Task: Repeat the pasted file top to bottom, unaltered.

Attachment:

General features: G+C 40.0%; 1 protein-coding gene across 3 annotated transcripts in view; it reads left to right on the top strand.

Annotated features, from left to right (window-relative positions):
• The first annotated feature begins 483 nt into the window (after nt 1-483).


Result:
General features: G+C 40.0%; 1 protein-coding gene across 3 annotated transcripts in view; it reads left to right on the top strand.

Annotated features, from left to right (window-relative positions):
• The first annotated feature begins 483 nt into the window (after nt 1-483).